The precise nature of any of the nine-hundred-page blends of riddles and pre-/intra-pubescent adventure that coat Rowling's decreed message is unimportant, making public faces delightfully interchangeable in front of the shallowest of readers. Rowling has indicated that she always knew that the books would end by repeating themselves, with the protagonists' children attending Hogwarts, but that appended epilogue is, like the rest of her contributions to the work, the fan-fiction that dresses up the more important aspects of structure, which she did not herself create. Rowling is the less-intelligent, less-insightful answer to Stepan Verkhovensky: able to repeat shallow forms of things she's been taught, but unable to fully enunciate their philosophy, nor to do more than direct group laughter or pity after the currents of fashion. How unfortunate to think that, after Mephistopheles won the day, he subcontracted the task of justifying himself to those far less verbally skilled! What a conceit we had those centuries past, to fancy that the devil might argue the great questions with us directly. But no, even his customer service is screened behind interactive recordings!

This one wonders what Goethe would make of the sad reality wherein the fundamental debates of existence are passé to the very Father of Lies. Nonetheless, in the present, we see "Rowling's" answer--rather, like an American president's answers, the handlers' answers (or, more dizzyingly yet, the answers given by the silent partners who speak to the silent partners who speak to the public partners who give directions to the managers who manage the handlers)--to this pitiable existential conundrum: Harry Potter was selected to destroy Europe. There is plenty that must be said about its Chosen (sic) successors--Twilight, aimed at the teenage tingles of Potter-conditioned readers, followed by 50 Shades of Grey, the concession to both the legal adulthood and the repressedly miserable virtual spinsterhood of the joint halves of Potter's readership, followed by the "must act like an adult now" Game of Thrones (Yahweh only knows what horrors await us when the original Potter-readers reach retirement age and want a retrospective, youth-demeaning swords & sorcery product)--but, for now, let us return focus to Potter.

To understand the nature of Potter's attack on Europe (and the world at large, but stick with Europe for purposes of discussion), we must consider the way Rowling's (for simplicity's sake, we'll stop air-quoting her name and referring to her handlers' handlers' handlers from here on out; we'll also not italicize Potter, referring to the Potter Period rather than the series' title) work developed from the first book to the last. In keeping with the Potter Period's traits of the celebritization and generalization of the crafting process, we'll tie in, also, Rowling's pre-Potter and post-Potter service to her handlers. A verbal graph of the rate of change, and type of change, which we'll see throughout this process, will reveal to us what Rowling initially believed, and how Rowling's contact with her handlers changed that belief. Her (same disclaimer: no air-quotes around "her" or other possessives or allusions of responsibility, which are henceforth deemed to include all parties involved in the Potter product) craftwork is distinguished from other human works in that it was created as a malleable expression of extemporaneous desire, rather than an artistic statement, and her ongoing involvement with it is meant to make "it"--not only it itself, but the phenomenon caused for and caused by and generated by and generated for it--something that not only can, but must, mean anything it is meant to mean at the time it is cited. Ironically, Potter itself is rather a Mirror of Erised--a creation that, like Rowling's amazingly WASPy, male-dominated original cast of professors and, more importantly, chauvi-WASPy fictionally-historic figures--reveals the endless flexibility and, ultimately, falsity and meaninglessness of her work. Because it was created without the ability to stand alone, and constantly reconfigured whenever social convenience deemed it necessary, Potter has become a wreck in the style of a post-Talmudic Judea or post-Nicean Christianity, where so many ultimately authoritative sources have internally conflicted with the muddled and re-presented source materials that it takes a constant exercise in faith (and attention-paying) to know what is right to believe at what time. Since Rowling is God of Potter, her continued presence in recasting the kraftwerk to satisfy ego and handlers makes, for believers, the original text impossible to translate without the benefit of her input, like when Muhammad issued new revelations about his share of booty from any given battle.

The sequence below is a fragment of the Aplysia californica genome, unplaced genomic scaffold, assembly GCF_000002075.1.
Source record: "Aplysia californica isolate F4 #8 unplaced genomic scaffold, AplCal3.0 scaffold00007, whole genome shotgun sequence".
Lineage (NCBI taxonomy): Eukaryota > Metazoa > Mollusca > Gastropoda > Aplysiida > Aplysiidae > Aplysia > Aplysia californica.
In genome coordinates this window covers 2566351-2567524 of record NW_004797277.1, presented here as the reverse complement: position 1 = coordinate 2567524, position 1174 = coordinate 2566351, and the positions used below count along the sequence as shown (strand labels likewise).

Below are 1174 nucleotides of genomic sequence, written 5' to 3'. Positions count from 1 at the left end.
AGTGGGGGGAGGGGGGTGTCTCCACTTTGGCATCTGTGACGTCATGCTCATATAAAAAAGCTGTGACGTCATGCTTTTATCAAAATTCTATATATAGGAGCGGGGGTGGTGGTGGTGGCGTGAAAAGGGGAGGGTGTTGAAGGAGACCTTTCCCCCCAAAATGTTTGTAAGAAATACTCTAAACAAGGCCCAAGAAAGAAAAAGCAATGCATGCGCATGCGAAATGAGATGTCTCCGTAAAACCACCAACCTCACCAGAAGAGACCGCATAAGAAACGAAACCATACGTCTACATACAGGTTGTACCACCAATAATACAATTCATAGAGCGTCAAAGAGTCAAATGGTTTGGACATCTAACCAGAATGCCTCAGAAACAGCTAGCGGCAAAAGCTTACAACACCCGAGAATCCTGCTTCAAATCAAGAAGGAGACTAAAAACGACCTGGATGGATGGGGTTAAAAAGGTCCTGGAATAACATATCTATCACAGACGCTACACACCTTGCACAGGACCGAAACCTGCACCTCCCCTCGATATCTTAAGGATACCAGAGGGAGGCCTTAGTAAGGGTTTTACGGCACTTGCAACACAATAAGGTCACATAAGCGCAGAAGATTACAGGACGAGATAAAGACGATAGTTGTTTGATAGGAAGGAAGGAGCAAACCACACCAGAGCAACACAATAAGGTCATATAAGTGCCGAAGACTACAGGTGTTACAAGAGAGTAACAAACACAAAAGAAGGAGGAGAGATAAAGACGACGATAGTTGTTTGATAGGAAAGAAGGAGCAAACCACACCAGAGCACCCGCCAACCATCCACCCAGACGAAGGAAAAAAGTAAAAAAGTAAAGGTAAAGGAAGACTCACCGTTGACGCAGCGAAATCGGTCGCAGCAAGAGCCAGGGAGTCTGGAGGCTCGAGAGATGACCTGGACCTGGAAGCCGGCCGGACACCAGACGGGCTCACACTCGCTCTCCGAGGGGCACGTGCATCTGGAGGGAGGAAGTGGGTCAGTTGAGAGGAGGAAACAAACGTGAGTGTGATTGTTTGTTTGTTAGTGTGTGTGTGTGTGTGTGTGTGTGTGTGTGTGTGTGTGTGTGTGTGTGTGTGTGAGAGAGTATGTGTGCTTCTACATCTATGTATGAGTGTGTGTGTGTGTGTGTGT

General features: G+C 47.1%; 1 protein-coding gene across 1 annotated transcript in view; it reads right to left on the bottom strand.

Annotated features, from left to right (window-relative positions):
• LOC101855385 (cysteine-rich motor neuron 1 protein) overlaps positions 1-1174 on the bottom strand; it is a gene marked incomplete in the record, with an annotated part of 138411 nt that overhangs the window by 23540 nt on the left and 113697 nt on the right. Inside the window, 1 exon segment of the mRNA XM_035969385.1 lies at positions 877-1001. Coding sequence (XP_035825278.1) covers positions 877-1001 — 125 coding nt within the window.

Part 2


  1. Those Public School kids in the UK were destined to be our leaders. Look at how they worked to keep Voldemort from ruining The World! Voldemort is the universal Bad Guy, but is he a Banker or Financier, or just someone who won't play by The Rules?

    Talk about rewriting history:

    1. He's both a banker and not a banker--he's the dumb person's understanding of the Fed, because he's both rich and genteel yet vulgar and poor. Writing while taking into account the gravitational pull of currency manipulation was way beyond even a managed Rowling.

  2. Dumbledore is a clear reference to John Dee (which is where 007 come from)

    And the whole movie overall socializes the kids of the peasants into accepting the idea that the world is governed by secret elite structures and that they are just moguls. My 30 year old sisters in law seem to not have any problem with that.

    1. Ugh, occupied Britain...good connection between Bond & Dumbledore.

      How long until they make a gay Bond, anyway? It's 2016.